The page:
Managers Shouldn’t Use Fear as Motivator: Business School Professors

Many managers use fear as a motivator. But does it truly motivate in the long run, or serve as a deterrent to peak performance? As professors at the University of Pennsylvania’s Wharton School pointed out in a recent podcast, it’s a poor approach.

Not Popular, But Used

Officially, the use of fear as a motivator in workplaces is largely condemned. Whether it’s fear of being fired, fear of blame or damage to reputation or fear of embarrassment in front of the team; fear can paralyze people and make them overly cautious, afraid to take on new tasks or learn new things. As the Wharton School podcast notes, fear is associated with other negative emotions as well, such as anxiety, helplessness and alienation.

In fact, many of the most popular arrangements in contemporary business leadership, such as team arrangements, collaboration, open-plan offices and more are designed to elicit positive emotions such as camaraderie, not fear.

But the fact is, many managers and many companies do build in fear as a motivator. The ultimate sanction for poor performance or lack of fit, after all, is termination. Potential job loss creates fear.

Netflix uses fear along with many positive motivators.

The Netflix Example

A recent Wall Street Journal article on the corporate culture of Netflix points out that the company uses fear-based techniques. This is somewhat surprising technology news, as Netflix is more broadly renowned for its generous company culture, with unlimited vacations, generous family leave and transparency in many business decisions.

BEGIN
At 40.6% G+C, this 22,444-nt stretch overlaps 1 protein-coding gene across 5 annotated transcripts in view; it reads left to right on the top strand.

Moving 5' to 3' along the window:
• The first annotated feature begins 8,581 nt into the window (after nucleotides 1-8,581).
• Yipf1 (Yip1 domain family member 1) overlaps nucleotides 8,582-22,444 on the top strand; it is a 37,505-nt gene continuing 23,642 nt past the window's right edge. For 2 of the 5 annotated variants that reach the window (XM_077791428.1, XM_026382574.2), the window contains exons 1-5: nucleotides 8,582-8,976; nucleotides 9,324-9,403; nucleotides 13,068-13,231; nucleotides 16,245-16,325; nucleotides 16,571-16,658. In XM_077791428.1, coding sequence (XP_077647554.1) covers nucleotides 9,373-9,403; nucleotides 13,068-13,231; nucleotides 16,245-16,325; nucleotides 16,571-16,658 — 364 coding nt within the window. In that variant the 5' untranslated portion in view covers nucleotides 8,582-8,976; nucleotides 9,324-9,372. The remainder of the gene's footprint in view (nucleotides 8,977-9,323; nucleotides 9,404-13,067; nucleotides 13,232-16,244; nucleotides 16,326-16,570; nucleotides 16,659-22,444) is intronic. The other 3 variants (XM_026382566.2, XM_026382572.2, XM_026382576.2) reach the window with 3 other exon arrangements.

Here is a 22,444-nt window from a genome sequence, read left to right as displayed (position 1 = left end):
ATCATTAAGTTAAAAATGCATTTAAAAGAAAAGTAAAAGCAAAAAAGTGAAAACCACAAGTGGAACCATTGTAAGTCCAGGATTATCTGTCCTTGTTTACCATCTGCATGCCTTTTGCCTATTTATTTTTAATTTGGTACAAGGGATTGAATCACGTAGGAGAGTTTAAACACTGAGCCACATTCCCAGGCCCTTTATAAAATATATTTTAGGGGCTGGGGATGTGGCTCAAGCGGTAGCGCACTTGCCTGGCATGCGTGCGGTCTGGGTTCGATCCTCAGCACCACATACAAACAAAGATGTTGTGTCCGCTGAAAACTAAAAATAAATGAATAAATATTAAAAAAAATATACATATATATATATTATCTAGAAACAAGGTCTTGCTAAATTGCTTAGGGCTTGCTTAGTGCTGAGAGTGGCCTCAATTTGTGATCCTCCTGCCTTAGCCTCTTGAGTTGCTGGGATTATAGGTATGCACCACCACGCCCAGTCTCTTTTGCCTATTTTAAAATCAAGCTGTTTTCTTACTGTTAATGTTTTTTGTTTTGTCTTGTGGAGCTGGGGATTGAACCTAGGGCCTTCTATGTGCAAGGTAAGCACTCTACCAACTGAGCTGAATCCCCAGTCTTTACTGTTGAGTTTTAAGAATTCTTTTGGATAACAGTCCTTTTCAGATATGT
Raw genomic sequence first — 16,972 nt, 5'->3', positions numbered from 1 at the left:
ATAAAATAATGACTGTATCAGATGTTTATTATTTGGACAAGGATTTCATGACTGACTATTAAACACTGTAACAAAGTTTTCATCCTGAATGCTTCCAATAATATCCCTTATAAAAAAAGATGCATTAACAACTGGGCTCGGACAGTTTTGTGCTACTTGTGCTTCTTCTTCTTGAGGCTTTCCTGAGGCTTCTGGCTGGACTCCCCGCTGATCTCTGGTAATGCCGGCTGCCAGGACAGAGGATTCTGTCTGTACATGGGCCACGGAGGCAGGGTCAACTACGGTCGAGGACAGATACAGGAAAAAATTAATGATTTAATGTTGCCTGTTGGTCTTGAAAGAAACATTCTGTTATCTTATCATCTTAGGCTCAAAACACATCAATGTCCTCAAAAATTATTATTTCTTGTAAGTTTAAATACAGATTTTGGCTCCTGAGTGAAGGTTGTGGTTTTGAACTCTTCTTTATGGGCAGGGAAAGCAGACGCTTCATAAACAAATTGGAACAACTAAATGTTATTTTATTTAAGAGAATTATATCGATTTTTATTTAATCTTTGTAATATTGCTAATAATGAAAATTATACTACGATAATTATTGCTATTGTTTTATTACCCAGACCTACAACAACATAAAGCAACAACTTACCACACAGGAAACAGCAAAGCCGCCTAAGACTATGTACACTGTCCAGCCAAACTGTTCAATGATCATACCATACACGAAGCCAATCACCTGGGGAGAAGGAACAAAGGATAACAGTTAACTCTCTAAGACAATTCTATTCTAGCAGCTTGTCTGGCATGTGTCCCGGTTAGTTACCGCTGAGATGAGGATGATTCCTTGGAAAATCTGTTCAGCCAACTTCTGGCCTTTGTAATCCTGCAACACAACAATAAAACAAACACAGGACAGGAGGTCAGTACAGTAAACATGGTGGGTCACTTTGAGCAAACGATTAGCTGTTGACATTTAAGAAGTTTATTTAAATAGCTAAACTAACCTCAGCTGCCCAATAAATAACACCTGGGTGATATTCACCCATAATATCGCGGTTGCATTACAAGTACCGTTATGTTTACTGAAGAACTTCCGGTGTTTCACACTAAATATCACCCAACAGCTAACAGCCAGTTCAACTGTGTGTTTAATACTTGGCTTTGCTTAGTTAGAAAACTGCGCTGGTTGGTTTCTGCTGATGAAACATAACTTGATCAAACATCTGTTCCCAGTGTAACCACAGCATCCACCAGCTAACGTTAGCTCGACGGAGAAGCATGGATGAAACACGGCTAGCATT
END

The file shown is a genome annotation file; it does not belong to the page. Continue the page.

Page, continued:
But Netflix also encourages the ongoing use of what it calls a “keeper test.” Managers are encouraged to routinely ask themselves whether they would keep an employee if another company was trying to hire that person away. If the answer is no, the person should be fired.

Many employees interviewed said that the “keeper test” keeps all employees in a high state of alert. First, of course, the people being evaluated can be axed at any point – and not for poor performance, but simply for not being keepable. Second, managers perceive that they can be seen as “too soft” if they don’t fire people. If they are viewed that way, their own jobs can be at risk.

The second technique that might create fear is an unusually open system of communication about firings. Teams receive explanations of why someone was fired, often in detail, and emails giving reasons for firing are sent to large groups of people. Officially, these explanations are in line with the company’s state goal of maximum transparency. But unofficially, as the WSJ points out, the explanations are much more likely to be in Netflix’s favor than the employees.

More seriously, perhaps, the explanations can be slightly misleading. In one instance, an executive was let go for not being transparent enough in decisions. But in the decision cited, the lack of transparency was intended to protect an employee’s privacy about a medical condition.

Nonetheless, Netflix remains highly popular with its employees, by all available measures. Voluntary severances are at 4% per year versus a 13% average for U.S. companies. The rate at which people are fired is 8%, versus a 6% average at U.S. companies.

Perhaps this is because the corporate culture maintains a high number of positive attributes. It is an industry leader, an innovative firm, and pays its employees very well. The transparency and commitment to teams are, by all accounts, very real values.

So perhaps the real question is not whether fear is a motivator or demotivator, but how business leadership gets to the right mix of positive traits and judicious use of fear as a motivator. It needs to be a relatively small percentage of the overall mix.

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